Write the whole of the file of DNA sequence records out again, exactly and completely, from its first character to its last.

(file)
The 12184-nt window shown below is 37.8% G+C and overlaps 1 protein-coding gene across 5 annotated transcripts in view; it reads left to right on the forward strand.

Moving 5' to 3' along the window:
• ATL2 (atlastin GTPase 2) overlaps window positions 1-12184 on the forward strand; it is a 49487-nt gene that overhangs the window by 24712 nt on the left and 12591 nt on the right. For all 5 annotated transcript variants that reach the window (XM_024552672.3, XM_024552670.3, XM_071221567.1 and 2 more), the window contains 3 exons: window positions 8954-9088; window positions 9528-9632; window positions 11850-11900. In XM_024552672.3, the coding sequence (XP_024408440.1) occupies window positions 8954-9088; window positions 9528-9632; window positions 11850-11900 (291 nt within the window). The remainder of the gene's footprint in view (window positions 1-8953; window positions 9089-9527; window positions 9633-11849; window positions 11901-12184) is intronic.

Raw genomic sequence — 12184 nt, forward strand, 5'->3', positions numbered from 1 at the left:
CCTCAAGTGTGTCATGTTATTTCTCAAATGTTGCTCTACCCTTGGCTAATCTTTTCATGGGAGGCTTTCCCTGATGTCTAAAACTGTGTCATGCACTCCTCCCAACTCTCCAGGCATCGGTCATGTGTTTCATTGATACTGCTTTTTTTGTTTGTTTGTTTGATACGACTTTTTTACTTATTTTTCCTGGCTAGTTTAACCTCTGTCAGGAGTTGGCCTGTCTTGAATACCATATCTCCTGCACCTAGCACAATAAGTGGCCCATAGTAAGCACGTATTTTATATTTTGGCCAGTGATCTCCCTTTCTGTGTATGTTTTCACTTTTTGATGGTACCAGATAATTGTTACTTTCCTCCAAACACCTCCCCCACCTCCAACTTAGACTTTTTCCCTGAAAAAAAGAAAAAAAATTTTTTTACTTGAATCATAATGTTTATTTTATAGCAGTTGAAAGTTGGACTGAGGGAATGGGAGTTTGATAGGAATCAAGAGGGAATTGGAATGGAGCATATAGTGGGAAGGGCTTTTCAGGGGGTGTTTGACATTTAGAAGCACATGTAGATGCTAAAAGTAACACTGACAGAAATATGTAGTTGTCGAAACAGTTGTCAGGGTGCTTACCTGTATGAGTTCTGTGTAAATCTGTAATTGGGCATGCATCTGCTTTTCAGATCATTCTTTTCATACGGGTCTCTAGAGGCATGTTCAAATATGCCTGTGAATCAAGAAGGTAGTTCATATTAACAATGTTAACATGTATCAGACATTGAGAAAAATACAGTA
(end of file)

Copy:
The 12184-nt window shown below is 37.8% G+C and overlaps 1 protein-coding gene across 5 annotated transcripts in view; it reads left to right on the forward strand.

Moving 5' to 3' along the window:
• ATL2 (atlastin GTPase 2) overlaps window positions 1-12184 on the forward strand; it is a 49487-nt gene that overhangs the window by 24712 nt on the left and 12591 nt on the right. For all 5 annotated transcript variants that reach the window (XM_024552672.3, XM_024552670.3, XM_071221567.1 and 2 more), the window contains 3 exons: window positions 8954-9088; window positions 9528-9632; window positions 11850-11900. In XM_024552672.3, the coding sequence (XP_024408440.1) occupies window positions 8954-9088; window positions 9528-9632; window positions 11850-11900 (291 nt within the window). The remainder of the gene's footprint in view (window positions 1-8953; window positions 9089-9527; window positions 9633-11849; window positions 11901-12184) is intronic.

Raw genomic sequence — 12184 nt, forward strand, 5'->3', positions numbered from 1 at the left:
CCTCAAGTGTGTCATGTTATTTCTCAAATGTTGCTCTACCCTTGGCTAATCTTTTCATGGGAGGCTTTCCCTGATGTCTAAAACTGTGTCATGCACTCCTCCCAACTCTCCAGGCATCGGTCATGTGTTTCATTGATACTGCTTTTTTTGTTTGTTTGTTTGATACGACTTTTTTACTTATTTTTCCTGGCTAGTTTAACCTCTGTCAGGAGTTGGCCTGTCTTGAATACCATATCTCCTGCACCTAGCACAATAAGTGGCCCATAGTAAGCACGTATTTTATATTTTGGCCAGTGATCTCCCTTTCTGTGTATGTTTTCACTTTTTGATGGTACCAGATAATTGTTACTTTCCTCCAAACACCTCCCCCACCTCCAACTTAGACTTTTTCCCTGAAAAAAAGAAAAAAAATTTTTTTACTTGAATCATAATGTTTATTTTATAGCAGTTGAAAGTTGGACTGAGGGAATGGGAGTTTGATAGGAATCAAGAGGGAATTGGAATGGAGCATATAGTGGGAAGGGCTTTTCAGGGGGTGTTTGACATTTAGAAGCACATGTAGATGCTAAAAGTAACACTGACAGAAATATGTAGTTGTCGAAACAGTTGTCAGGGTGCTTACCTGTATGAGTTCTGTGTAAATCTGTAATTGGGCATGCATCTGCTTTTCAGATCATTCTTTTCATACGGGTCTCTAGAGGCATGTTCAAATATGCCTGTGAATCAAGAAGGTAGTTCATATTAACAATGTTAACATGTATCAGACATTGAGAAAAATACAGTA